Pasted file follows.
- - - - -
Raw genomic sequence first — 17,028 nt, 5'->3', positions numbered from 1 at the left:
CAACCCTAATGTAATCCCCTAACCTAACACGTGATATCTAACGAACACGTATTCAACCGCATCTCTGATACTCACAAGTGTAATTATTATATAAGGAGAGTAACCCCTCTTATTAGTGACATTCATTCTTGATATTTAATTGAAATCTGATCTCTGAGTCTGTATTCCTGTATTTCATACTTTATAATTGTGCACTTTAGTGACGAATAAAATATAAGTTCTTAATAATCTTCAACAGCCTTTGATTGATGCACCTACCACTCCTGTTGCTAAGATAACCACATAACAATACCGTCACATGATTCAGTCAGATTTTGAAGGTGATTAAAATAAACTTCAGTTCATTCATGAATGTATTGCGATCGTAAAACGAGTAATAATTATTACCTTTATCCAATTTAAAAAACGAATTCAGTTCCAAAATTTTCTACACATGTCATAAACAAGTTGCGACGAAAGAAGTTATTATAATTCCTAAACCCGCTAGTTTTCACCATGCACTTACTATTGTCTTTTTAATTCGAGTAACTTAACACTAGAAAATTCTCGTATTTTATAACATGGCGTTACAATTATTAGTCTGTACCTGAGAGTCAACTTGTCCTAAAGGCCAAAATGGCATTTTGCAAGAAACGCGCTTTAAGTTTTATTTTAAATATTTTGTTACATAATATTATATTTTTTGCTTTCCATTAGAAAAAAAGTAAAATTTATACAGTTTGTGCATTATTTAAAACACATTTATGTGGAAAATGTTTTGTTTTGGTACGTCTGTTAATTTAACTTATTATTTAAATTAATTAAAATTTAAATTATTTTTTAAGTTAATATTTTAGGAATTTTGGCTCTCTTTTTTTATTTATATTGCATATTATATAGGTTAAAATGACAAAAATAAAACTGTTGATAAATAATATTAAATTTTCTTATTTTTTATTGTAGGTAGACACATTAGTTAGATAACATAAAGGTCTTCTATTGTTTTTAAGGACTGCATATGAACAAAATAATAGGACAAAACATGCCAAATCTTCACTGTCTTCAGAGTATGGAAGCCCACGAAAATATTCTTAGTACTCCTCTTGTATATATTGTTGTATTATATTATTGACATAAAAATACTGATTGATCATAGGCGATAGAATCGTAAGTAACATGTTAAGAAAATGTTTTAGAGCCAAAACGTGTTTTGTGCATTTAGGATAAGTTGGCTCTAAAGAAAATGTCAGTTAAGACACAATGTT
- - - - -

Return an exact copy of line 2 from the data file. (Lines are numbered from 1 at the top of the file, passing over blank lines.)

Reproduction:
CAACCCTAATGTAATCCCCTAACCTAACACGTGATATCTAACGAACACGTATTCAACCGCATCTCTGATACTCACAAGTGTAATTATTATATAAGGAGAGTAACCCCTCTTATTAGTGACATTCATTCTTGATATTTAATTGAAATCTGATCTCTGAGTCTGTATTCCTGTATTTCATACTTTATAATTGTGCACTTTAGTGACGAATAAAATATAAGTTCTTAATAATCTTCAACAGCCTTTGATTGATGCACCTACCACTCCTGTTGCTAAGATAACCACATAACAATACCGTCACATGATTCAGTCAGATTTTGAAGGTGATTAAAATAAACTTCAGTTCATTCATGAATGTATTGCGATCGTAAAACGAGTAATAATTATTACCTTTATCCAATTTAAAAAACGAATTCAGTTCCAAAATTTTCTACACATGTCATAAACAAGTTGCGACGAAAGAAGTTATTATAATTCCTAAACCCGCTAGTTTTCACCATGCACTTACTATTGTCTTTTTAATTCGAGTAACTTAACACTAGAAAATTCTCGTATTTTATAACATGGCGTTACAATTATTAGTCTGTACCTGAGAGTCAACTTGTCCTAAAGGCCAAAATGGCATTTTGCAAGAAACGCGCTTTAAGTTTTATTTTAAATATTTTGTTACATAATATTATATTTTTTGCTTTCCATTAGAAAAAAAGTAAAATTTATACAGTTTGTGCATTATTTAAAACACATTTATGTGGAAAATGTTTTGTTTTGGTACGTCTGTTAATTTAACTTATTATTTAAATTAATTAAAATTTAAATTATTTTTTAAGTTAATATTTTAGGAATTTTGGCTCTCTTTTTTTATTTATATTGCATATTATATAGGTTAAAATGACAAAAATAAAACTGTTGATAAATAATATTAAATTTTCTTATTTTTTATTGTAGGTAGACACATTAGTTAGATAACATAAAGGTCTTCTATTGTTTTTAAGGACTGCATATGAACAAAATAATAGGACAAAACATGCCAAATCTTCACTGTCTTCAGAGTATGGAAGCCCACGAAAATATTCTTAGTACTCCTCTTGTATATATTGTTGTATTATATTATTGACATAAAAATACTGATTGATCATAGGCGATAGAATCGTAAGTAACATGTTAAGAAAATGTTTTAGAGCCAAAACGTGTTTTGTGCATTTAGGATAAGTTGGCTCTAAAGAAAATGTCAGTTAAGACACAATGTT